So how to first-generation Americans do it? How to they manage to stay true to both cultures? Immigrant parents are demanding. They bring you to one country to have a better life but then get upset once you’ve assimilated. You’re not Aexican enough for the Mexicans for American enough for the Americans. Some may feel embarrassed to not speak Spanish, others may be embarrassed when they forget words in english. You’re inclined to go out and get an education, do things on your own, but thecollectivist culture of your heritage looks down upon leaving your family when you’re not married. You constantly have to prove that you’re enough of both but also prove that your parents’ hardships have been worth it. If you’re proving yourself to other people, when are you going to be enough for yourself?
I want to find out what sort of rituals first generation Americans have. What are their days like? How do their speech patterns vary when they engage with their families or with friends? Juggling between being two people is exhausting. I’m going to interview two students on campus to see what their perspective and how they’ve managed to balance two very different cultures. How do they find acceptance from others? And how does this differ around various places in Mexico and the U.S. Do they feel disconnected from both cultures or do they manage to successfully have hold of the two? There are a lot of questions and a lot of ways to go about this but mainly I want to find out how others experiences differ from my own. It’s not easy to be flooded with clashing ideas of how you should be and how you want to be. In the end, you just want to feel accepted in both spaces even if it’s just from yourself. – OK, you get to it here and this is potentially very interesting. You don’t just want to talking heads though, right? It’s important to show the students in action. Ideally, you will show them interacting with their families and then on campus or with friends, too. In other words, you will illustrate your assertion that first-generation students can feel they have to wear different “masks” or show different fronts in different situations. What is your interactive element? How will you primarily tell this story. Remember that the written story is only 400-600 words and should not repeat the interactive. The interactive and written pieces should complement each other. This is a great idea. Looking forward to seeing the story.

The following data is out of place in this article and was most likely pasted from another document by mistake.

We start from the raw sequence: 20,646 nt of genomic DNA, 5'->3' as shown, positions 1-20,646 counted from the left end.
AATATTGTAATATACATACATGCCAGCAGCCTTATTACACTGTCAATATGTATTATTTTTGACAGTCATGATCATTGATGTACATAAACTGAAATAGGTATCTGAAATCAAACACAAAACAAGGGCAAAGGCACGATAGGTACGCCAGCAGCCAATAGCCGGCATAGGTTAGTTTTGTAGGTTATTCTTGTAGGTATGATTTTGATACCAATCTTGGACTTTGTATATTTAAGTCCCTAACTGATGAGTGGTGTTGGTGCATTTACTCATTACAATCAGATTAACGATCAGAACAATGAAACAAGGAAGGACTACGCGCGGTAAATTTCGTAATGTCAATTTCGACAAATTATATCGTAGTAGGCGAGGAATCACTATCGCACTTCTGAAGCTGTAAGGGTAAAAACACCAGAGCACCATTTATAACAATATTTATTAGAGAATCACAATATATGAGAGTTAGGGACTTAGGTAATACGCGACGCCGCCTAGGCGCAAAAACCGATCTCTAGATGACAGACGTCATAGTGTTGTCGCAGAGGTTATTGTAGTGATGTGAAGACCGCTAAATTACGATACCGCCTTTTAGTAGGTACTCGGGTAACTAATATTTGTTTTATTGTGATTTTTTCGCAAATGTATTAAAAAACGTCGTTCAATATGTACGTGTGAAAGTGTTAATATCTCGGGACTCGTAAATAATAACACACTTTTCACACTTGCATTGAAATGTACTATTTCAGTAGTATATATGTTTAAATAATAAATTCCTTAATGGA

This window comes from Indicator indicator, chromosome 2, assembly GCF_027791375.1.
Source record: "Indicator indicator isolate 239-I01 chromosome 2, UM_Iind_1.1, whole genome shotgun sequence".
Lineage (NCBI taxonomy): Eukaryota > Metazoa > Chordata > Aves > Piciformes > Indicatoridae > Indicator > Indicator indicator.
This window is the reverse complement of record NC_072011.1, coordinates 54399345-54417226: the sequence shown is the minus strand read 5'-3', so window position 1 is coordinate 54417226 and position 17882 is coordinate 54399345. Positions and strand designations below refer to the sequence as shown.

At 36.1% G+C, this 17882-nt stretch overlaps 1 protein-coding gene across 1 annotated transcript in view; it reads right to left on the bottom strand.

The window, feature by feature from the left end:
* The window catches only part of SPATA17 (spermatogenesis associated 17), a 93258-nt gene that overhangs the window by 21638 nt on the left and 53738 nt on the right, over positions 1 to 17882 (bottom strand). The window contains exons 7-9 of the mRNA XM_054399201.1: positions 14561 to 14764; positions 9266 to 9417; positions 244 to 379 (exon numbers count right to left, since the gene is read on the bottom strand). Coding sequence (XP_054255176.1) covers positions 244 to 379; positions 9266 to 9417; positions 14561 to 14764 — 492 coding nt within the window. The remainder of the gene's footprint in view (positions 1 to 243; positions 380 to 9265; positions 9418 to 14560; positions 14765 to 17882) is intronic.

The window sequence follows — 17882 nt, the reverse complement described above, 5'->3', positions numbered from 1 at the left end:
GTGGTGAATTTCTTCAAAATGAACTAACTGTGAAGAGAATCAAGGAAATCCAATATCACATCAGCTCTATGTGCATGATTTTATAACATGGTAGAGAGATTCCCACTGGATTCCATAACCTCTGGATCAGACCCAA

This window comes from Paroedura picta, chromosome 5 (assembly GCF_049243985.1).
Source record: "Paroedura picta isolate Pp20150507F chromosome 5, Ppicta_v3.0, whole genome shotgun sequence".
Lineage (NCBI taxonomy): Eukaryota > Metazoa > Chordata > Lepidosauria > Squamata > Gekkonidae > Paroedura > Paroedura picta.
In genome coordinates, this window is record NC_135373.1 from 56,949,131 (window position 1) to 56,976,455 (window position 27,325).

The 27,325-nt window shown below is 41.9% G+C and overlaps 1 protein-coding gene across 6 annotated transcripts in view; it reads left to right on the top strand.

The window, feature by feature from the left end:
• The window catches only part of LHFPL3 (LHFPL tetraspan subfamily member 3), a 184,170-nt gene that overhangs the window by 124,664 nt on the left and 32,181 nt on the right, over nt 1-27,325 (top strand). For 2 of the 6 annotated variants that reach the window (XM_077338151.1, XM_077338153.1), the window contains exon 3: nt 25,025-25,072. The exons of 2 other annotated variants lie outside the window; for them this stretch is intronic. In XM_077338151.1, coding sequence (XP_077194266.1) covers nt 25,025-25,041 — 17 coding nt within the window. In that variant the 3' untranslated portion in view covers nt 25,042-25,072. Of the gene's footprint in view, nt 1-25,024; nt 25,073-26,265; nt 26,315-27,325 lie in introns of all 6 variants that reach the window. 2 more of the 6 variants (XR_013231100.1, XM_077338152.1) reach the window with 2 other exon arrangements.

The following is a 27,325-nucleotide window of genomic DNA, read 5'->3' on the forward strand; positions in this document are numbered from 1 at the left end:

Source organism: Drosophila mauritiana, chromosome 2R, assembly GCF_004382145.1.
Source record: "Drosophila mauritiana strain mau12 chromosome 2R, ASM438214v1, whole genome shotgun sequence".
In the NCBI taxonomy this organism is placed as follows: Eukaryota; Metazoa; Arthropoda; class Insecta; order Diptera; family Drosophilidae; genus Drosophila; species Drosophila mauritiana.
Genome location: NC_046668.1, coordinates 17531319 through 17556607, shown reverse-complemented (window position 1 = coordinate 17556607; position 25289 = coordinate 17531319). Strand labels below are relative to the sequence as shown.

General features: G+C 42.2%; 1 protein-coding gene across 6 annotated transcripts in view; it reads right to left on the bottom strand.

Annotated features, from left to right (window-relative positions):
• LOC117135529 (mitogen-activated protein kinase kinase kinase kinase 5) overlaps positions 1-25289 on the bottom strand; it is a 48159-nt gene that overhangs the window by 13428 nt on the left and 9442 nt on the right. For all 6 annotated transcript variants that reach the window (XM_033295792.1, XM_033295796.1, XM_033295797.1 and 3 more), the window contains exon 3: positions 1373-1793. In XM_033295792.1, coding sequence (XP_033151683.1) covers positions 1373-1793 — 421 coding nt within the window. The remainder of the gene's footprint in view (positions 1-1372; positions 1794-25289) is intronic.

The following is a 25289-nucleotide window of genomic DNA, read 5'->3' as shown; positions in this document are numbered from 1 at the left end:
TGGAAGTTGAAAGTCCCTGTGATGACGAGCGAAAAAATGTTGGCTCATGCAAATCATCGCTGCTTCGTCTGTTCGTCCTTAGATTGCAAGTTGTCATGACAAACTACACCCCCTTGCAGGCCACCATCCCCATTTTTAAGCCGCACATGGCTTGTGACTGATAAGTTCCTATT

A podcast. I want the story to be about first-generation students on campus and their experiences with education, leaving their families, and having to create opportunities for themselves, especially during a hostile political climate. Also, (this could be another story entirely) what first-generation Americans do to preserve their native cultures and how they must find a balance between two identities.
Both excellent ideas. I like the idea of a podcast. Be sure to read the Midterm Story Assignment carefully. There is also a written component. Here is the assignment:
20 percent: Midterm story: (individual) You will produce a story consisting of an original interactive (or multimedia) element and a written story of 400-600 words. You decide what the story is, but it may not be about or involving people you know. No roommates, relatives or friends. You may cover an event or do an enterprise story. Please post pitch, draft and final story on the class blog under the following subject lines:
Midterm Story Pitch NAME; Midterm Story Draft NAME; Midterm Story final NAME.
Failure to meet any of these three deadlines means you fail the assignment. This assignment is worth 20 percent of your class grade.
Pitch due 3/7
First draft 3/21
Final story due 3/28